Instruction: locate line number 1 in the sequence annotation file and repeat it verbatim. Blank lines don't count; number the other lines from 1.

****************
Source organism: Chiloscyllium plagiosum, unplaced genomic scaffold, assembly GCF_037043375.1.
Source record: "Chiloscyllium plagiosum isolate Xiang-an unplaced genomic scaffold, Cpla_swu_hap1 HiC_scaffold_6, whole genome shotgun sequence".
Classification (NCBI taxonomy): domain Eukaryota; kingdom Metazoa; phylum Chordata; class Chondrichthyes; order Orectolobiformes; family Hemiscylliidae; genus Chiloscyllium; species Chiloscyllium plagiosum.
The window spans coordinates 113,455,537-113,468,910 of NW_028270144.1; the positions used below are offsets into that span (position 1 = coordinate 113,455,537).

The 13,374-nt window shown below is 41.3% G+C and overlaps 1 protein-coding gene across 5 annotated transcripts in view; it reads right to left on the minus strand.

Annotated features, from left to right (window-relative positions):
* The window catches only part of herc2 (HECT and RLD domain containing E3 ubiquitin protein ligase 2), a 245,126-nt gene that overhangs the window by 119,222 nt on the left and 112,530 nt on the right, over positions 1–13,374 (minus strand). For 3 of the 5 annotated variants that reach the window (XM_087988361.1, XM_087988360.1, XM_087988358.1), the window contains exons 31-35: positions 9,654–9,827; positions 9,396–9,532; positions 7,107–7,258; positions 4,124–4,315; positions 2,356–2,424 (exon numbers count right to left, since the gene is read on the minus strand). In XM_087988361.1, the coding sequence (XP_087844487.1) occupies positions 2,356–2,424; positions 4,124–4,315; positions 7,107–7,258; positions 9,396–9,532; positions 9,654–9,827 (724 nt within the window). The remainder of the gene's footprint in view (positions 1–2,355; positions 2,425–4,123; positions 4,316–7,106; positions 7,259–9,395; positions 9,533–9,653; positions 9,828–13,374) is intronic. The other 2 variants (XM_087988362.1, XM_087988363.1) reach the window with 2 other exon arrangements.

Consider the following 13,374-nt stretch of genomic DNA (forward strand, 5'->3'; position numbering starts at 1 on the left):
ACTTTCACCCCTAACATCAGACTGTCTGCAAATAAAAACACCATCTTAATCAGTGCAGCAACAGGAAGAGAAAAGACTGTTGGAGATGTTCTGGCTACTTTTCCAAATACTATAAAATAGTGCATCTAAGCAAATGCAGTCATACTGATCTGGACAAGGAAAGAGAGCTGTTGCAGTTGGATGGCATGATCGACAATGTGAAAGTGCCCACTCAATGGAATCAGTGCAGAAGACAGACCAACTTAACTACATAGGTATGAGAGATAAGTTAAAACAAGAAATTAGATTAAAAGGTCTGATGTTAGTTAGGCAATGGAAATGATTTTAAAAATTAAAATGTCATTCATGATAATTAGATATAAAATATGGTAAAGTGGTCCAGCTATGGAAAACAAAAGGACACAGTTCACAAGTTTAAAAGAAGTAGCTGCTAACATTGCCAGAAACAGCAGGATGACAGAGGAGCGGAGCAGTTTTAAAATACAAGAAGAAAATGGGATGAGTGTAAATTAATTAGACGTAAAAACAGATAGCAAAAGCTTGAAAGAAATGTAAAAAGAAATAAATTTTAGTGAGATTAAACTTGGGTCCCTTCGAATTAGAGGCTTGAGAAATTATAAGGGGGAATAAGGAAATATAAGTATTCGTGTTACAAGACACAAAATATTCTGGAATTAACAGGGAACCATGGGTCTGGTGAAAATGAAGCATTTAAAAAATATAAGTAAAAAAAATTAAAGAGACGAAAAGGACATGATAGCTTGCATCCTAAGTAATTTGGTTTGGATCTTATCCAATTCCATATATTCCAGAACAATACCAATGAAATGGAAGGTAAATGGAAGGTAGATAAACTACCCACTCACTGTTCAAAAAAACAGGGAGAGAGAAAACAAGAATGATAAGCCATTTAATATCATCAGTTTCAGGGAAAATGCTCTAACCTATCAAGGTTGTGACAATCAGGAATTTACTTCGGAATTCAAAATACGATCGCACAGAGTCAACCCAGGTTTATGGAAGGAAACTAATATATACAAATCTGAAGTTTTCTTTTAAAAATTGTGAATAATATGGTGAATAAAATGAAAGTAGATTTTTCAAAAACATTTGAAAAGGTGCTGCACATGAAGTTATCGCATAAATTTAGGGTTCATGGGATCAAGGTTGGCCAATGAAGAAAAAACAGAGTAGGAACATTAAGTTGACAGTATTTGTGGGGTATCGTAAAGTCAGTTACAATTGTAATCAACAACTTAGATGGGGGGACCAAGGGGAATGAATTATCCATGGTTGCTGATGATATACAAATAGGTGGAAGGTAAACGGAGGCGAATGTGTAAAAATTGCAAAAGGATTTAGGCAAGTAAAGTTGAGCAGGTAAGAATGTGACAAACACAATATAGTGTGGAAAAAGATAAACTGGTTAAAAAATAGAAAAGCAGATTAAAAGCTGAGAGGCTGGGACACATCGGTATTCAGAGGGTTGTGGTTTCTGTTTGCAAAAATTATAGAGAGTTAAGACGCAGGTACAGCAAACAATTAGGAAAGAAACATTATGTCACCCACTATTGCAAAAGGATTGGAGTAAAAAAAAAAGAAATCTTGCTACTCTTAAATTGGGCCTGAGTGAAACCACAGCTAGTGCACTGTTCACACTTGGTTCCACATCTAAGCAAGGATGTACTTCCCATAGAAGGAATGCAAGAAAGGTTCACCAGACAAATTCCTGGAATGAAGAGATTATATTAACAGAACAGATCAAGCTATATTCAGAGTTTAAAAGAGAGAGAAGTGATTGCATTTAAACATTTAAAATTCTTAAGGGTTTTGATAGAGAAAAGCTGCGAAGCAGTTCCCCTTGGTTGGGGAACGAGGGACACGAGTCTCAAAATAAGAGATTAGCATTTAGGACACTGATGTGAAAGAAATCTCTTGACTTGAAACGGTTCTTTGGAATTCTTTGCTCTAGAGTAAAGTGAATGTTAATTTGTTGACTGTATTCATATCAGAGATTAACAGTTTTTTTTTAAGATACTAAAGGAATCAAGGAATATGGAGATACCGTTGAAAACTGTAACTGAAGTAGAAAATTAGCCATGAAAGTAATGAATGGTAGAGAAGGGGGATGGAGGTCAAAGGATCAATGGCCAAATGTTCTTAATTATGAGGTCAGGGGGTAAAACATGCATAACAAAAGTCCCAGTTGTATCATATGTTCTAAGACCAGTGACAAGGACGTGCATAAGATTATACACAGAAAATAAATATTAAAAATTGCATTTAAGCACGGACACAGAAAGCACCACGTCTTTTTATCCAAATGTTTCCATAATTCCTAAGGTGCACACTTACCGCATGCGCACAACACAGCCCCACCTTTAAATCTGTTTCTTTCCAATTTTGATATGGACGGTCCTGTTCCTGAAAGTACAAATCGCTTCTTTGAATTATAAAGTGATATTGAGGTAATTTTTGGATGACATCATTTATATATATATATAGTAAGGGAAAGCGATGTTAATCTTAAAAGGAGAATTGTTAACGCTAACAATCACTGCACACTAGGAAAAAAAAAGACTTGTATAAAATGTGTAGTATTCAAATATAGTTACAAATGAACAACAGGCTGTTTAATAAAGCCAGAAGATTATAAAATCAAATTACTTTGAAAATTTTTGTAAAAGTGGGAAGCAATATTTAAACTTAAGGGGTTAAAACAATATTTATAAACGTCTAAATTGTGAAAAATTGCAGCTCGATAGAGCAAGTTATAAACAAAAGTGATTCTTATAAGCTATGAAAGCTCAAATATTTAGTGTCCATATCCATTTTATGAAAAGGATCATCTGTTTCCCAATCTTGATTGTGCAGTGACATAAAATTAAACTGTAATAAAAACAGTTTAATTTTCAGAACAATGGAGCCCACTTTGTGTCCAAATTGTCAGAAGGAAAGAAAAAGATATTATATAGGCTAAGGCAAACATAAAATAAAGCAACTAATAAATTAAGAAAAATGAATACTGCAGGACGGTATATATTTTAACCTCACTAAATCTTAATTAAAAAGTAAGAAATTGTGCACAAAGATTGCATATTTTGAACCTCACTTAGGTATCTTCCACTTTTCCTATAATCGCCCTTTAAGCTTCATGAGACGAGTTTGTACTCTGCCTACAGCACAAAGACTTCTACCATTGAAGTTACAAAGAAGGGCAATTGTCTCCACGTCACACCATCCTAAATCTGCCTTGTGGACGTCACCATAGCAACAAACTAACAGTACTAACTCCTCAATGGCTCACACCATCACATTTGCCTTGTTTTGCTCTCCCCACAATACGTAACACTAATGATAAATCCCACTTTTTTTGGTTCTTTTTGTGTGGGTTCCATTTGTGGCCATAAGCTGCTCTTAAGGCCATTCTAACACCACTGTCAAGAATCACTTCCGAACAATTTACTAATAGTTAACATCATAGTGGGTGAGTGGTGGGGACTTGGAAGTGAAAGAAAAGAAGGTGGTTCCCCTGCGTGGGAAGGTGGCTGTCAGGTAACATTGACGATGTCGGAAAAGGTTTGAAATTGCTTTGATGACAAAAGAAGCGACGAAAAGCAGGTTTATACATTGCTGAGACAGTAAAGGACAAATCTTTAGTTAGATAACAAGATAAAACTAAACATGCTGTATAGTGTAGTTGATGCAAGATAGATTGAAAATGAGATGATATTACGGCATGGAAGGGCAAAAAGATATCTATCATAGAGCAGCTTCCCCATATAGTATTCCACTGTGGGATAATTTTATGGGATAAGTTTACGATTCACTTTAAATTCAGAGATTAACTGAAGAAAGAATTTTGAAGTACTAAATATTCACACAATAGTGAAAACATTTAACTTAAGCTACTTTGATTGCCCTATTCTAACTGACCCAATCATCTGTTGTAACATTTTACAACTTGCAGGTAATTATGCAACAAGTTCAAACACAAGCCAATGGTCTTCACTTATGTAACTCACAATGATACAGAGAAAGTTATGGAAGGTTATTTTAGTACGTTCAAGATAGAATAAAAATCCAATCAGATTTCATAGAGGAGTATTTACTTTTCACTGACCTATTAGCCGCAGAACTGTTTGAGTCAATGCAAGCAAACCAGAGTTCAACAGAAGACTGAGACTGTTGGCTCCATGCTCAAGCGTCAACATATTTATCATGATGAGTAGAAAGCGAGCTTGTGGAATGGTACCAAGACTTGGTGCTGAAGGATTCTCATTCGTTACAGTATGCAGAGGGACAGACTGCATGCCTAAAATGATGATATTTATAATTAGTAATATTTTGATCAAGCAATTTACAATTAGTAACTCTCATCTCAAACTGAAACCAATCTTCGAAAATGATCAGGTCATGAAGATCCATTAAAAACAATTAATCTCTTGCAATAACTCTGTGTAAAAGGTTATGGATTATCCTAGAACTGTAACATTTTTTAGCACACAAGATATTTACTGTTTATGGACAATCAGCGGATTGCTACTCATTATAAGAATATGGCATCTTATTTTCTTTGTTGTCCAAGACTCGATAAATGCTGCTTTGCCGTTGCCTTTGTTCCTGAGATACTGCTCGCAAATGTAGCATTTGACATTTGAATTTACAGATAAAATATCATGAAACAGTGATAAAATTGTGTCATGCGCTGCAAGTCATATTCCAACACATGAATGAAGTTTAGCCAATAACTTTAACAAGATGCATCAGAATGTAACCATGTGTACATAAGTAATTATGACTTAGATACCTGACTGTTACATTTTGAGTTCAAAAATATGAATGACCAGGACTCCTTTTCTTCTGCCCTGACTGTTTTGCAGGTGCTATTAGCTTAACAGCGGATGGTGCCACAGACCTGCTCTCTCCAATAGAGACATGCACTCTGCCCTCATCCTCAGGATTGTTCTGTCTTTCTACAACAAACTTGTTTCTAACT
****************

Source organism: Chiloscyllium plagiosum, unplaced genomic scaffold, assembly GCF_037043375.1.